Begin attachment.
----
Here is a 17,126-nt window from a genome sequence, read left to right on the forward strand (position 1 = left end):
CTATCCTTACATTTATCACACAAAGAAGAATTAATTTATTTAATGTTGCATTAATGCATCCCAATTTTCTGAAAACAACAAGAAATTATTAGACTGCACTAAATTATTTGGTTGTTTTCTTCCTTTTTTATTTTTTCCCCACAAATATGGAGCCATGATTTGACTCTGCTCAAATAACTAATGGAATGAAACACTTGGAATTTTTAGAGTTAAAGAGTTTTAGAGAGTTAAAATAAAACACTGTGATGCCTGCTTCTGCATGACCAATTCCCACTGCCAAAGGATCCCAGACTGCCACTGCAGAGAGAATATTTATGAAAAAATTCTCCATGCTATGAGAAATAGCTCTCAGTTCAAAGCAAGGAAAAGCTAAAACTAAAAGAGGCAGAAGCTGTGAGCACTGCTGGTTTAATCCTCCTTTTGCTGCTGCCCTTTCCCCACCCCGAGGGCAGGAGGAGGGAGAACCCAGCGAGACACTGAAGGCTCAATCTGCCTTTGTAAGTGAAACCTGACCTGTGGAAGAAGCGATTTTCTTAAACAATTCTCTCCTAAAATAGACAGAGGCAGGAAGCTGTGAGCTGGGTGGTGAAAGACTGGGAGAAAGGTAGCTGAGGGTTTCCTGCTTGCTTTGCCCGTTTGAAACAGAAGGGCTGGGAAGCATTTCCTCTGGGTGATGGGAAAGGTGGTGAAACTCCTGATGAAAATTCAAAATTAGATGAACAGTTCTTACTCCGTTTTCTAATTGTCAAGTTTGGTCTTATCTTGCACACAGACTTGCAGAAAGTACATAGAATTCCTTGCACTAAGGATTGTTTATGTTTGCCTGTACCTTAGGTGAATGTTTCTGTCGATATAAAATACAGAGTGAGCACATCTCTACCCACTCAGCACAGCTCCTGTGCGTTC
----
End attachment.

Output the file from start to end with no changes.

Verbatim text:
Here is a 17,126-nt window from a genome sequence, read left to right on the forward strand (position 1 = left end):
CTATCCTTACATTTATCACACAAAGAAGAATTAATTTATTTAATGTTGCATTAATGCATCCCAATTTTCTGAAAACAACAAGAAATTATTAGACTGCACTAAATTATTTGGTTGTTTTCTTCCTTTTTTATTTTTTCCCCACAAATATGGAGCCATGATTTGACTCTGCTCAAATAACTAATGGAATGAAACACTTGGAATTTTTAGAGTTAAAGAGTTTTAGAGAGTTAAAATAAAACACTGTGATGCCTGCTTCTGCATGACCAATTCCCACTGCCAAAGGATCCCAGACTGCCACTGCAGAGAGAATATTTATGAAAAAATTCTCCATGCTATGAGAAATAGCTCTCAGTTCAAAGCAAGGAAAAGCTAAAACTAAAAGAGGCAGAAGCTGTGAGCACTGCTGGTTTAATCCTCCTTTTGCTGCTGCCCTTTCCCCACCCCGAGGGCAGGAGGAGGGAGAACCCAGCGAGACACTGAAGGCTCAATCTGCCTTTGTAAGTGAAACCTGACCTGTGGAAGAAGCGATTTTCTTAAACAATTCTCTCCTAAAATAGACAGAGGCAGGAAGCTGTGAGCTGGGTGGTGAAAGACTGGGAGAAAGGTAGCTGAGGGTTTCCTGCTTGCTTTGCCCGTTTGAAACAGAAGGGCTGGGAAGCATTTCCTCTGGGTGATGGGAAAGGTGGTGAAACTCCTGATGAAAATTCAAAATTAGATGAACAGTTCTTACTCCGTTTTCTAATTGTCAAGTTTGGTCTTATCTTGCACACAGACTTGCAGAAAGTACATAGAATTCCTTGCACTAAGGATTGTTTATGTTTGCCTGTACCTTAGGTGAATGTTTCTGTCGATATAAAATACAGAGTGAGCACATCTCTACCCACTCAGCACAGCTCCTGTGCGTTC